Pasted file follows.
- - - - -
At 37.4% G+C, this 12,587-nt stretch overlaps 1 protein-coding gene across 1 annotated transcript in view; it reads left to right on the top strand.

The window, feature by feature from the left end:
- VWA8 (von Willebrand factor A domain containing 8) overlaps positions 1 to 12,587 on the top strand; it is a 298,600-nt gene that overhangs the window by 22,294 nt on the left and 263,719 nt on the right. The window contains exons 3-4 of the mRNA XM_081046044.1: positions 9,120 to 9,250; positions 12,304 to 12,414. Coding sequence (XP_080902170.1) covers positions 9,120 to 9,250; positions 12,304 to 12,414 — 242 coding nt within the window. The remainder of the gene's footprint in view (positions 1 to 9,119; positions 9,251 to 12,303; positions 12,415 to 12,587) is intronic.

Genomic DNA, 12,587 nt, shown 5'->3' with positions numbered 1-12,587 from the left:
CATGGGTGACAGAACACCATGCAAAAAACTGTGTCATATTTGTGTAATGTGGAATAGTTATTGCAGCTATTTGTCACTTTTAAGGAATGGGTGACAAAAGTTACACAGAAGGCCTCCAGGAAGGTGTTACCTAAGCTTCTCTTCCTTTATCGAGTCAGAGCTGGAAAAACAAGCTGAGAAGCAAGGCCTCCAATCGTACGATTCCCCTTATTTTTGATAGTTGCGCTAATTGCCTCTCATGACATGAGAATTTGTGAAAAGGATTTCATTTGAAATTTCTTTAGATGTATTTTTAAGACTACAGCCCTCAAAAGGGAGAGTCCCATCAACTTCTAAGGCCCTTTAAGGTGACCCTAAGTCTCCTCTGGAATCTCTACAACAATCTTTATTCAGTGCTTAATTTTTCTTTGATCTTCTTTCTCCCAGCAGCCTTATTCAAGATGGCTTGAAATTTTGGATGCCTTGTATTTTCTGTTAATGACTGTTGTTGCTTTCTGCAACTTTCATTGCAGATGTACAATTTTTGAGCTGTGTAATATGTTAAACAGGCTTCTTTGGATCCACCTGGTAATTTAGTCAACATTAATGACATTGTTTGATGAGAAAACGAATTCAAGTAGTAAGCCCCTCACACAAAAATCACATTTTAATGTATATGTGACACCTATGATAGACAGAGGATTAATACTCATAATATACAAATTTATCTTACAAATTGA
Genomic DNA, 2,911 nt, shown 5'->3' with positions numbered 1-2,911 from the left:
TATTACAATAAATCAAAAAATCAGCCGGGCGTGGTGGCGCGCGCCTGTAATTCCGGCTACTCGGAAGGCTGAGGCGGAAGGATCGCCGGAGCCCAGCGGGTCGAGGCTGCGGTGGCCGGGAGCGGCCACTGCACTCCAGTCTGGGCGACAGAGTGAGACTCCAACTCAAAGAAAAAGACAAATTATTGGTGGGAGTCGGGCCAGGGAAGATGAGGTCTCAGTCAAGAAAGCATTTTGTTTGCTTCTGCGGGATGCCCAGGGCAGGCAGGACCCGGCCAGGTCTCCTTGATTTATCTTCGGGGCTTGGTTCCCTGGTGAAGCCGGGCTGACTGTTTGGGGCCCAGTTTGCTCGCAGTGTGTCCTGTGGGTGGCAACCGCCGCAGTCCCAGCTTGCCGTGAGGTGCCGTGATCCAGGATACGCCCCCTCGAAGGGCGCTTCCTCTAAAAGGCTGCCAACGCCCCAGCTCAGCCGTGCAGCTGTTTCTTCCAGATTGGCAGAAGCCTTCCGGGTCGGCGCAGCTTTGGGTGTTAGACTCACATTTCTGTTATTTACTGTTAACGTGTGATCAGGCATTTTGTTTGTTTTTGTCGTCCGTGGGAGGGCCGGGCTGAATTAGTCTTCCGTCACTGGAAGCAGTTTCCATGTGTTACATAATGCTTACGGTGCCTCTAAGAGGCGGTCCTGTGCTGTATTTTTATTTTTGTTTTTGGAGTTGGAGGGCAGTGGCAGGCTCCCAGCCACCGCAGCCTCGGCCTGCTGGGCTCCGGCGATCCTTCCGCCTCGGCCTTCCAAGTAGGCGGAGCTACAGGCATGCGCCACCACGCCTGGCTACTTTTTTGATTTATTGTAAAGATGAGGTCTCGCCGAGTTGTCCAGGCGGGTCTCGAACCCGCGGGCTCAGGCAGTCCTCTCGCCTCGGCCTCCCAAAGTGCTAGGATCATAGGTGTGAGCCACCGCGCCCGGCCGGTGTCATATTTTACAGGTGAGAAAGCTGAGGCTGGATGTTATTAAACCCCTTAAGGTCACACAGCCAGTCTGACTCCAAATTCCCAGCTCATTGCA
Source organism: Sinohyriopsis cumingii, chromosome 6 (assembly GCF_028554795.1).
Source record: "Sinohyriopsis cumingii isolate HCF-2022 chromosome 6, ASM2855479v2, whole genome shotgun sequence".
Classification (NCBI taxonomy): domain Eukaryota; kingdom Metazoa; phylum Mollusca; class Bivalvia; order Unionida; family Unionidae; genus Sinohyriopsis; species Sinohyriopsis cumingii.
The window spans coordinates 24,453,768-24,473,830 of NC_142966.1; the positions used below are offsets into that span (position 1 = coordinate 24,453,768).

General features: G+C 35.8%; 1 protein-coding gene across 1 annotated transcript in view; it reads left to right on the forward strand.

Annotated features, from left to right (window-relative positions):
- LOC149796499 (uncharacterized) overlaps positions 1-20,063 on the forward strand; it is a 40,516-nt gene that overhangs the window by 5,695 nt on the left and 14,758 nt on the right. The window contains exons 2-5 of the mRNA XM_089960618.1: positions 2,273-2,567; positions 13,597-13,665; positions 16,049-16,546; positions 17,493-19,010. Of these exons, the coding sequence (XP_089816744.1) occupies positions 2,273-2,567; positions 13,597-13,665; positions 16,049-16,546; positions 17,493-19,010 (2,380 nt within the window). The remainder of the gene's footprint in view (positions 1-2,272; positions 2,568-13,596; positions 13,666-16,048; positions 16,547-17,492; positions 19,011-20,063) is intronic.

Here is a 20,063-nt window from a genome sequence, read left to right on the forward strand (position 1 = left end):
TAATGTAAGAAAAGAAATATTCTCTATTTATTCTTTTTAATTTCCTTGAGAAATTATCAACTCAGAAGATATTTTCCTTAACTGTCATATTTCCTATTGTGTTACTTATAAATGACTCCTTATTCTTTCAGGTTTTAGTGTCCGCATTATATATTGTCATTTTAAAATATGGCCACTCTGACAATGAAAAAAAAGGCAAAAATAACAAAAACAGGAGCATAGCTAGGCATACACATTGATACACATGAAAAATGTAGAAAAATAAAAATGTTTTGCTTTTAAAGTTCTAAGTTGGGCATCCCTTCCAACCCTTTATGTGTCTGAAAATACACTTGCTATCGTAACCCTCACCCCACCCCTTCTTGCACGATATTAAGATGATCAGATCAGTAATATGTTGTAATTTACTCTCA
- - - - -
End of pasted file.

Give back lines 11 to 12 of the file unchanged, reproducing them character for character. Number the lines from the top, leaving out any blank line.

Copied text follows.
The window spans coordinates 24,453,768-24,473,830 of NC_142966.1; the positions used below are offsets into that span (position 1 = coordinate 24,453,768).

General features: G+C 35.8%; 1 protein-coding gene across 1 annotated transcript in view; it reads left to right on the forward strand.